Banker To Banker
Community banks face intense competition from different institutions and various industries. There is currently a market phenomenon that is creating an unusually challenging environment for community banks that compete for real estate financing. This phenomenon is creating an advantage for some lenders in the amount of seven to 42bps, and community banks must be aware of this aberration if they want to win more quality borrowers.
We are not sure when the first signs of a credit shock will appear, but it is coming. When it does, it will be the presence of commercial loan covenants that give banks a competitive advantage of using covenant violations to pressure borrowers so that banks can improve their risk position.
Put a rat in a maze, and they will speed up as they get near the end as can smell the reward. Forget rats, human sprinters also run the last 15% of a race faster than the previous 30%. Forget athletes, citizens make more donations to a charity as that charity gets closer to its fundraising goal. Forget citizens, bank customers also complete more new account applications, hit savings goals, and complete conversions if they can view a goal that is close.
It sometimes pays to be opportunistic in marketing your community bank’s products. There is currently an exceptional market opportunity for community banks to win profitable business from larger competitors. The recent decrease in interest rates presents an opening for smart bankers to poach good quality clients and lock them in as customers for a decade. Our bank recently did just that, and in this article, we would like to share this strategy through a case study.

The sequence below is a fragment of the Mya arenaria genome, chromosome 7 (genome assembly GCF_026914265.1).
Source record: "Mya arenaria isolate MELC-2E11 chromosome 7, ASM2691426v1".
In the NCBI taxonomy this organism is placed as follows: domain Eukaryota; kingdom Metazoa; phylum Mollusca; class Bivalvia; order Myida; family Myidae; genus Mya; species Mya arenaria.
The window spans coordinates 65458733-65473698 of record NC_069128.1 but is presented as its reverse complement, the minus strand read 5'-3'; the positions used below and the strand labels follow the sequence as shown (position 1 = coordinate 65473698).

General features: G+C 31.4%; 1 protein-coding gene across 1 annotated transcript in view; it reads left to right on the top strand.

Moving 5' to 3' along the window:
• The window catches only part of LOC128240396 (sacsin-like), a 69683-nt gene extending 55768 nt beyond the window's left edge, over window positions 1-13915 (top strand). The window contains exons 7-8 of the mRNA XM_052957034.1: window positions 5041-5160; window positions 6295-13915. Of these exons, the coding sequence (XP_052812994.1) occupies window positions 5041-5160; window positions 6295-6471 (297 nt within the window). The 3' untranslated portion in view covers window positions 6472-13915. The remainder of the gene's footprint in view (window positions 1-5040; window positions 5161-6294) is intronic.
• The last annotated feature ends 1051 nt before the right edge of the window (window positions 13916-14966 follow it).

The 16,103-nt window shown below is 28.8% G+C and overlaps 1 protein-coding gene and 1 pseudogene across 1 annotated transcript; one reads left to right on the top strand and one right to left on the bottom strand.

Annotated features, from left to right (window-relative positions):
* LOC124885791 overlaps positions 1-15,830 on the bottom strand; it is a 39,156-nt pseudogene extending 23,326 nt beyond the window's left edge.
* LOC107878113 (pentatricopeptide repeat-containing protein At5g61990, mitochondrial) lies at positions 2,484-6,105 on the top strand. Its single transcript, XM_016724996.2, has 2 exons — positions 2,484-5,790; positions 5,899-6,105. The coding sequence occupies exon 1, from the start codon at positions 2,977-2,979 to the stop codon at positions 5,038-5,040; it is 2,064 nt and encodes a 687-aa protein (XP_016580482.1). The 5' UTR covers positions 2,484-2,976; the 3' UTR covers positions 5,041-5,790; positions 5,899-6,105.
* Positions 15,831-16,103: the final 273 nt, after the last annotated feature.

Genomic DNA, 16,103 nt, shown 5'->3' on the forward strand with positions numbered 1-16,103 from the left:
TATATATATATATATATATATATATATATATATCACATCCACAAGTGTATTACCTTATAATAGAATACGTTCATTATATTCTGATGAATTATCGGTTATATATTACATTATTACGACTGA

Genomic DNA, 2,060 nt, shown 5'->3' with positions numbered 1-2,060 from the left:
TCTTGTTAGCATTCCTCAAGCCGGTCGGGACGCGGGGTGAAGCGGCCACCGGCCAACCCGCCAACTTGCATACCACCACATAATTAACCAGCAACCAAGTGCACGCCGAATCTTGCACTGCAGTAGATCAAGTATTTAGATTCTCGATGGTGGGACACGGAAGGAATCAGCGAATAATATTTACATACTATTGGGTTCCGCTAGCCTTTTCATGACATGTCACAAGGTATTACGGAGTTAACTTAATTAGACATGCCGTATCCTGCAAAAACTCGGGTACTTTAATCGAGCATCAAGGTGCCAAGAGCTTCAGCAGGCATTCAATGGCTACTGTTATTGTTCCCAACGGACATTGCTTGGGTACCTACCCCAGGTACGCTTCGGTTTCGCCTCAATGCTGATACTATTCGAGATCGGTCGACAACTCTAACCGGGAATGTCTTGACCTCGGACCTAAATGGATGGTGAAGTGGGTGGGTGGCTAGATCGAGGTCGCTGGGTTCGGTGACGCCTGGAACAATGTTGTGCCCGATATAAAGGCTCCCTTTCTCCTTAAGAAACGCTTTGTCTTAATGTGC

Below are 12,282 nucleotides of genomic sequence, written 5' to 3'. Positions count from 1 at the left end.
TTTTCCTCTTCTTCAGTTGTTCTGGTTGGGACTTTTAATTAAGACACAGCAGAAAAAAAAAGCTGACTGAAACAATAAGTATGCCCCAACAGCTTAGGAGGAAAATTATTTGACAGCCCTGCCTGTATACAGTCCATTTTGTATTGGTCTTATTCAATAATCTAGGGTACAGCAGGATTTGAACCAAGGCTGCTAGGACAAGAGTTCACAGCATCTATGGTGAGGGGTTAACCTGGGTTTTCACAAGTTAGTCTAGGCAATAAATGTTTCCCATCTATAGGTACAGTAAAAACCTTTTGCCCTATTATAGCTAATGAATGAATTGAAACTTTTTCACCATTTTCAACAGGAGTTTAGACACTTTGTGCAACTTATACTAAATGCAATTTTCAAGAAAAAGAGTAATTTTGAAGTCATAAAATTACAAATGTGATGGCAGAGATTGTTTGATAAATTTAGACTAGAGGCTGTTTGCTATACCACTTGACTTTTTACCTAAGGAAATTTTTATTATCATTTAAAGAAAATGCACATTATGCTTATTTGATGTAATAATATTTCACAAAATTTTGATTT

Interest Rates Dip
In the last few months, more than a dozen bankers have reached out to us about the merits of a fixed-rate loan program. Up until a few months ago, we didn’t know that the industry had started coining the term “fixed-rate loan program.” We always assumed that banks made loans that borrowers needed, whether fixed-rate, adjustable-rate, or some form of hybrid. Now, this seems to be a thing and we, not surprisingly, have an opinion on the matter.
When it comes to corporate culture, many banks know that building a genuine and sustainable culture is like baptizing cats. It’s tough work fraught with many scratches and a lot of moving around. However, when it comes to corporate culture, Netflix is in the pantheon and can give banks insight. In 2011, their CEO, Reed Hastings, their Chief Talent Officer, and others produced a “Culture Doc” (below) that spread like wildfire among the Silicon Valley’s elite.
Keeping up with the speed of change within a bank often requires quick decisions on a variety of topics. Things can slow down when bankers need “perfect” or complete information about a decision. The reality is that perfect information is almost impossible to come by, and even if it was available, it ends up hurting the process anyway.
A CEO of a community bank recently asked us an important question: “why should I pay my lenders any incentive to do their jobs, they already make a good salary?” We hear this question often from different management teams. We believe that part of every lender’s compensation should be variable and that incentive pay should be based on strategic priorities for that specific bank.
One battle currently waged in the banking industry is amortization terms and interest-only (IO) periods. Borrowers often have legitimate needs to extend the principal repayment on term loans to 30 years. Banks prefer 20-year amortization terms on real estate-secured loans, but most banks are willing to extend to 25-year amortization terms.
You can’t be a quality banker unless you have your head straight about risk. For that matter, if you don’t have a clear view and clean language about risk, you really can’t manage risk accurately. Solid risk management starts with having a common and accurate language about risk and the risk you are willing to take. For example, “risk tolerance,” “risk appetite,” “risk target,” “risk capacity” and “risk limit” are often used interchangeably, but they mean different things.